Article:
Re-Reading “Harry Potter”–“Harry Potter and the Prisoner of Azkaban”

Since it’s been a while since I posted about my return to the world of Harry Potter, I thought I’d finally get down to writing about the third volume, Harry Potter and the Prisoner of Azkaban.  Although its film version is by far my favourite of all of the films, the book version is not my favourite of the series, though it does mark, in my opinion, a significant turning point in the way that the story develops and is for that reason a linchpin in understanding the series as a whole.

If the first two books saw Voldemort neatly defeated and banished back to his in-between life, this book finally starts to suggest that he may in fact be making a more significant and longer-lasting return.  The revelation that Scabbers the rat–a character that, while tangential, has nevertheless maintained a constant presence in the earlier two novels–is in fact Wormtail is sheer brilliance, as it forces us to reflect on just how much of the doings of the wizarding world were inadvertently revealed to him after Voldemort’s original fall from power.

What is most striking and enjoyable about this novel, however, is the way in which the big reveal brings so much else of the narrative into clearer focus.  I have written before about how it is only after you have read the entire series that you can recognize the gradually-unfolding brilliance and structure of the whole, and I think this novel illustrates that fact better than any of the others.  It is only after we find out about Wormtail’s real identity, as well as Sirius’ innocence, that we recognize the instability of meaning and everything that we have up until now taken for granted about this world.

And speaking of Wormtail…in many ways, I find him to be the most reprehensible character in all of the Potterverse, even more than the horrid Malfoys and even Lord Voldemort himself.  There is something disgustingly lurid about his absolute cowardice and his willingness to betray even those who loved him best, all out of his alleged fear of what the Dark Lord was capable of doing.  Mind you, I’m not entirely sure that I take Wormtail at his word that his reason for submitting to Volodemort was his fear.  It seems just as likely to me that he was as ambitious and ruthless as any of the Death Eaters but found it convenient (and safe) to hide behind his mask of ineptitude.  That, I think, makes him even more reprehensible.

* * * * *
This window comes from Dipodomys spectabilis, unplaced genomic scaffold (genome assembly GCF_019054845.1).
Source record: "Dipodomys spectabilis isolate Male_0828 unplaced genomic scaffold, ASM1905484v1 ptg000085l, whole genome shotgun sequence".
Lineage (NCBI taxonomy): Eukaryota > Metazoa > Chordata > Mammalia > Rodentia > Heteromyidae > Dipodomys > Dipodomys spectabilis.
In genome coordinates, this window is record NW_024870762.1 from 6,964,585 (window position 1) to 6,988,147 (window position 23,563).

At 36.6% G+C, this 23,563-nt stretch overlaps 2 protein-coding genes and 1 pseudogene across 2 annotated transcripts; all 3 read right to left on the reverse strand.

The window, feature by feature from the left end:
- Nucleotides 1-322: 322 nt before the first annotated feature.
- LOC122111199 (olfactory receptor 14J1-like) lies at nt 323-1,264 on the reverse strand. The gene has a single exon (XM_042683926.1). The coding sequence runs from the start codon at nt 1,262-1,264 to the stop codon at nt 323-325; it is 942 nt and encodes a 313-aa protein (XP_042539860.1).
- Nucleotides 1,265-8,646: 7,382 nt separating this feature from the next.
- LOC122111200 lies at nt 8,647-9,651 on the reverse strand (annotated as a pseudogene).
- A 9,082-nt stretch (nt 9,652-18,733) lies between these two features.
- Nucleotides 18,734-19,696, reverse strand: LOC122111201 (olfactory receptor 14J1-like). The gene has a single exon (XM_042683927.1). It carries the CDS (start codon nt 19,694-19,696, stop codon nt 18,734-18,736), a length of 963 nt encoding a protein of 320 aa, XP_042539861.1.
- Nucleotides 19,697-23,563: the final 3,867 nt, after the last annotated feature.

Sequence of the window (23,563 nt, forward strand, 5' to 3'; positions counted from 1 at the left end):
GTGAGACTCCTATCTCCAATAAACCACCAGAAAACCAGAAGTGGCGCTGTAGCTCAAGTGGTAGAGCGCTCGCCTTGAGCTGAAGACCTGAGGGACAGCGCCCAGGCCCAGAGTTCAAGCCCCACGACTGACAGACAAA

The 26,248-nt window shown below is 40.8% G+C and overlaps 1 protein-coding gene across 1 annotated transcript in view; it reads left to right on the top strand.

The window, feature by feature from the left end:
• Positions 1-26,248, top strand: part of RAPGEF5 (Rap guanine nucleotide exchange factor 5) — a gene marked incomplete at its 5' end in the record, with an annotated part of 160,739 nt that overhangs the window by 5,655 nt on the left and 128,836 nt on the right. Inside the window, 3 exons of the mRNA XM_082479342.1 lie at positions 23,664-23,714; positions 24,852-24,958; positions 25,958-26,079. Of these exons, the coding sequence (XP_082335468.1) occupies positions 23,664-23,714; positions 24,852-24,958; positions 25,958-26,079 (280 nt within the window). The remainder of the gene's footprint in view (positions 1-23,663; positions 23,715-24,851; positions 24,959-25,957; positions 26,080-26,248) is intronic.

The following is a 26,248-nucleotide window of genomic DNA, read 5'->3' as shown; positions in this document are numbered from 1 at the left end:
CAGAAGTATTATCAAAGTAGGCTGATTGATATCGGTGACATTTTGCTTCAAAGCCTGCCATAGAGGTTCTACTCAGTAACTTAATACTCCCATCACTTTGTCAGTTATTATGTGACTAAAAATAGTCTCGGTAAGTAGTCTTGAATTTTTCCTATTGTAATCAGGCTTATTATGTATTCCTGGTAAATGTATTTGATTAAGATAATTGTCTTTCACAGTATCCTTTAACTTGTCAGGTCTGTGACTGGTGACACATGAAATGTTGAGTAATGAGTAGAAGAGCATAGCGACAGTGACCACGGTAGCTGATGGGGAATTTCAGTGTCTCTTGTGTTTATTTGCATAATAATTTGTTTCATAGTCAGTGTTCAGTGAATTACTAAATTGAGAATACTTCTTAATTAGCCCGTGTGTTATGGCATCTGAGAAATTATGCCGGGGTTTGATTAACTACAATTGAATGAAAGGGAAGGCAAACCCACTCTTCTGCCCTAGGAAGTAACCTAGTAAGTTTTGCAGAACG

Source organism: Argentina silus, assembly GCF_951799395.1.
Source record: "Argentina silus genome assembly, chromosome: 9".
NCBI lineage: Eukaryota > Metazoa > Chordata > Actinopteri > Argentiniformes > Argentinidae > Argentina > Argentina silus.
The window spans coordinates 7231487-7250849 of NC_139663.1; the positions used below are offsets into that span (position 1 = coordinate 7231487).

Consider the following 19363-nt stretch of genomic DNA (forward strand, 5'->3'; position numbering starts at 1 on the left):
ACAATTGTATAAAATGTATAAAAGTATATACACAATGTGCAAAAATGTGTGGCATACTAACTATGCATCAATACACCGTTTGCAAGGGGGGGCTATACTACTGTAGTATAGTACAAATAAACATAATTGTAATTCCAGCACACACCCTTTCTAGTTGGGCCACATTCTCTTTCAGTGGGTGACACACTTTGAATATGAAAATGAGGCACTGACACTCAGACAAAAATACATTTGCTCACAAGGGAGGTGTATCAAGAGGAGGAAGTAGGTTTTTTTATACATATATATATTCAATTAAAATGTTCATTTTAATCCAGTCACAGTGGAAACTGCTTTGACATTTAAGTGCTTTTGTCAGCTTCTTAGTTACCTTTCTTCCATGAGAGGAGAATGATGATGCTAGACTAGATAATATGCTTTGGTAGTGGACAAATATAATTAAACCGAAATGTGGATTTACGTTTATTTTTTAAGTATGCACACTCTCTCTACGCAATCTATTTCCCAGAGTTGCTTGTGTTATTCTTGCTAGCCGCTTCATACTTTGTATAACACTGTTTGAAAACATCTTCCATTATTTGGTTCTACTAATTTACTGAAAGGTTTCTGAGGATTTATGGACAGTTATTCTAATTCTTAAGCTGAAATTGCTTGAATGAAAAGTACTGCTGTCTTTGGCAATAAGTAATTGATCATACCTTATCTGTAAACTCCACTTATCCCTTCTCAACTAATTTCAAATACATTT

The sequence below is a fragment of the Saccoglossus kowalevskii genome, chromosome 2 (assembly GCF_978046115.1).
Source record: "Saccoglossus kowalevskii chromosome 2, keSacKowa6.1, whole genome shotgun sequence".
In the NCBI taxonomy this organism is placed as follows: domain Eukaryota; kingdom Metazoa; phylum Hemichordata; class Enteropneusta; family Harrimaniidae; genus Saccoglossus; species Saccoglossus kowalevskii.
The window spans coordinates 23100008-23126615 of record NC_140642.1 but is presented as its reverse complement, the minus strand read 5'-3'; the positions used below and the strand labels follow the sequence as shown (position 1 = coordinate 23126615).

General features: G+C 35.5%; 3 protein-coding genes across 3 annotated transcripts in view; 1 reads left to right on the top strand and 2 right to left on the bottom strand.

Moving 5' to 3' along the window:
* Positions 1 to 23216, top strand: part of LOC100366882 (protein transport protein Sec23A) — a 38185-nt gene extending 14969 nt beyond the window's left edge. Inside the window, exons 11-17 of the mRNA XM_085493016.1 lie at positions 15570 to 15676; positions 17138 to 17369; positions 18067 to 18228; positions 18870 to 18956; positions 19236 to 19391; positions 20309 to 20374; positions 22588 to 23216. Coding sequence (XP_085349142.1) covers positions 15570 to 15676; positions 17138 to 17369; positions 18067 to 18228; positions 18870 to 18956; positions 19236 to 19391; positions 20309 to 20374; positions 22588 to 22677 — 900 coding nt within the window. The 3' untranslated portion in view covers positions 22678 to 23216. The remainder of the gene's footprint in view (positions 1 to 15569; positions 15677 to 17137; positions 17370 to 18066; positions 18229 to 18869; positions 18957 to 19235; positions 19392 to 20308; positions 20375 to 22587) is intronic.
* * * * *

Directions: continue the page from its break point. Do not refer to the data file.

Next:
Just as importantly, this novel finally begins the series’ turn toward the endlessly and relentlessly tragic.  As we learn throughout this novel, both Lupin and Sirius have suffered unjustly because of the conditions that govern their world.  Lupin’s affliction in particular has decidedly queer overtones, as the Wizarding world’s rejection of him as a result of his werewolf nature evokes the specter of what happened to those with AIDS during the height of the pandemic.  And the injustice of Sirius having been imprisoned all of these years, while tragic and profoundly pathos-inducing in itself, is only compounded by the fact that everyone believes he betrayed the people that he loved most.  One cannot help but wonder how he could live with that knowledge through those long years of imprisonment in the worst place imaginable (Harry wonders something along the same lines in The Order of the Phoenix).

This novel, in other words, begins the slow process of revealing just how repressive the Wizarding world truly is.  While we have gained glimpses of this in the earlier references to the obsession with blood purity and the Malfoys’ ability to manipulate those who are in power, Prisoner really begins to tear away the flights of fancy motif of the first two novels to reveal the darker, more sinister side of the magical realm.  The fact that this world relies on a prison that uses the Dementors–easily one of the most potently evil and unpleasant forces in this universe–as the guards indicates what type of world we are dealing with, and it is not a very flattering portrait.

Lastly, no review of this novel would be complete without at least mentioning the vitriolic and unpleasant Aunt Marge.  Though she disappears from the narrative early on, she leaves a lasting impression, as Harry remains haunted by his lack of knowledge about his father.  What stands out most to me about the scene where she continues to assault his parents’ is just how angry became while reading it.  Small wonder that he loses control and ends up blowing her up to several times her normal size.  And small wonder that he reacts with such joy when he thinks that it is his father who has summoned the Patronus charm, and with such disappointment when he realizes that it was himself all along.  It will not be the first time we weep with Harry, as my next Harry Potter post will show.

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